The questions below relate directly to the Adult-Gerontology Acute Care Nurse Practitioner/Adult-Gerontology Clinical Nurse Specialist DNP specialty. You may also want to refer to our general FAQs regarding the DNP.
How long does it take to complete the specialty?
Students can choose from several options for completing their studies. Click the Sample Plans of Study tab to view each of the different options.
What type of nursing experience should applicants have?
Current acute, critical care, and emergency clinical experience with active engagement in unit level quality improvement initiatives in the hospital is highly recommended, along with completion of national certification in the specialty area e.g., Critical Care Registered Nurse or Certified Emergency Nurse. Completion of Advanced Cardiac Life Support will be required for all students prior to starting the first clinical diagnosis and management course. All students must maintain active RN licensure, CPR certification, HIPAA certification, and proof of current immunizations. Active membership in a specialty organization, e.g., American Association of Critical Care Nurses, Emergency Nurses Association, or Society of Trauma Nurses, is also highly advantageous. An applicant’s involvement in professional activities and organizations is evidence of leadership capabilities and interests.
This program is designed to prepare students for practice as an Adult-Gerontologic Acute Care Nurse Practitioner (AG-ACNP) or as an Adult-Gerontologic Acute Care Clinical Nurse Specialist (ACCNS-AG) with specialized expertise in the areas of acute care, trauma, critical care, or emergency nursing.
Is there anything else I can do to strengthen my application?
Many variables are taken into consideration when reviewing a student’s application for admission. A strong foundation in courses such as anatomy and physiology, microbiology, pharmacology, and physical assessment is one key to success. Writing and grammar skills are also critically important for graduate-level education. Taking a writing course, particularly a technical writing course, may be of assistance. In addition, an applicant’s involvement in professional and organizational activities, as well as other scholarly activities, is evidence of leadership capabilities and interests. Current clinical experience is ideal and completion of certification in your specialty area is strongly recommended. We highly recommend that you spend several hours shadowing an advanced practice nurse in the specialty you wish to pursue.
How much hands-on clinical time will need to be completed?
The minimum number of practicum hours required for the DNP degree is 1,000 hours. For University of Maryland School of Nursing (UMSON) graduates to be eligible for their respective board certification exams, they must complete the DNP degree. Refer to the plans of study for the number of clinical hours required each semester.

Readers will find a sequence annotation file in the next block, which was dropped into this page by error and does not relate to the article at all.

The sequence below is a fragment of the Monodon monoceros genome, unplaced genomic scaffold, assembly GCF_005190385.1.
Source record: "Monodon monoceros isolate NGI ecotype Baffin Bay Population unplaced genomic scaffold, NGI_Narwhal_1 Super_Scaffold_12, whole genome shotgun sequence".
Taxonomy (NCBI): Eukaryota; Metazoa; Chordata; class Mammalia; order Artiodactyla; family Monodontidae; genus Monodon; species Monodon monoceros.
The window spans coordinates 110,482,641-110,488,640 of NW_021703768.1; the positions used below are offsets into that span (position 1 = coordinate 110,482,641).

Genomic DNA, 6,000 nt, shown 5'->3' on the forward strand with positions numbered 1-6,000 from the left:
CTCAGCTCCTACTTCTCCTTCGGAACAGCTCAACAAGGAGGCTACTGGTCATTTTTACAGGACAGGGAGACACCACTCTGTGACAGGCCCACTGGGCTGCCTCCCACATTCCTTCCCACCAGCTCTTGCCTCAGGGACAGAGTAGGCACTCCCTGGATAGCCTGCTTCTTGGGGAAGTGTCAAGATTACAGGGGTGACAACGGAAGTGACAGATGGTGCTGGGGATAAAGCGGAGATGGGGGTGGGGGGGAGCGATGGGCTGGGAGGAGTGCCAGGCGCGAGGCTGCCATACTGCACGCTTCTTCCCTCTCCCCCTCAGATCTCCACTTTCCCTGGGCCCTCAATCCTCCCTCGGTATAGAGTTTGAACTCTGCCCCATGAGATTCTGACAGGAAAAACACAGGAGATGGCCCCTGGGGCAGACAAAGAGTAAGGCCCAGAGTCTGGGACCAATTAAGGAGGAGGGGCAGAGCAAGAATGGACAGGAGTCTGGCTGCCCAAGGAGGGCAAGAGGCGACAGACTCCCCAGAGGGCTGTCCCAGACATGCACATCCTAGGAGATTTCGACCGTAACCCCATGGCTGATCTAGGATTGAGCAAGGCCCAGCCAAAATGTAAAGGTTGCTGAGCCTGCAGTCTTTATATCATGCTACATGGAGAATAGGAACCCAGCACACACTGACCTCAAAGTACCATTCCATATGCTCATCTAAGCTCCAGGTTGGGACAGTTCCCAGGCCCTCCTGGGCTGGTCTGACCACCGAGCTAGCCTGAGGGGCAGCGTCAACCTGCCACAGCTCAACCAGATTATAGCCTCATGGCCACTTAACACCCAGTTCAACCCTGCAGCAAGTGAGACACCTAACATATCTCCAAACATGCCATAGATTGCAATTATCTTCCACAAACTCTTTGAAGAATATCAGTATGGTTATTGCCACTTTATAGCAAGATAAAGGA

Do students have to find their own preceptor or clinical site? Can they do their clinical rotations where they work?
Students are not required to find their own preceptor or clinical site. The UMSON faculty is committed to assigning students to clinical sites that are appropriate for course and program objectives. We are fortunate to have contacts with many nurse practitioner and clinical nurse specialist alumni and other providers who serve as preceptors. UMSON has clinical contracts with agencies in a variety of settings across the state of Maryland and in Washington, D.C. Students with a particular clinical site/preceptor of interest may forward the contact information to the course faculty member so the faculty member can determine whether the site is appropriate to meet the course objectives. Faculty members must approve any student-suggested site. Students have completed rotations at the University of Maryland Medical Center, the R Adams Cowley Shock Trauma Center, and other local hospitals in settings such as acute care, critical care units, and emergency departments, and with hospitalist services and specialty teams such as acute stroke, transplant, and plastic reconstructive services.
Typically, students are not assigned to clinical rotations in the specific environments where they are employed due to a potential conflict of interest. Final approval of clinical site placement is at the faculty member’s discretion.
Where can graduates work? What is the job market like for graduates of this specialty?
Adult-Gerontology Acute Care Nurse Practitioners and Adult-Gerontology Clinical Nurse Specialists work in a variety of capacities within a hospital setting. Similar to clinical rotations, students find positions in both major medical centers and local community hospitals. Positions may vary and include service or unit-based practice. The demand for advanced practice nurses from our program in the acute care setting continues to rise.
How many days per week are students in class and in the clinical practicum?
Full-time students will be in either class or clinical practicum about four or five days per week, depending on the semester. Part-time students, while taking clinical courses, will be in either class or clinical practicum approximately three to four days per week. Refer to the plans of study to view the number of didactic and clinical hours required during each semester. This specialty strongly supports student-centered learning and many of the courses are Web-enhanced. The aim of the specialty is to provide students with the materials and guidance needed for self-directed, autonomous learning. Course content will be available through the online site Blackboard. Students are responsible for keeping up with online coursework.
How can I get additional information?
For more information regarding admission to this specialty, please contact the UMSON Admissions Office at: 410-706-0501, option #2 or email@example.com.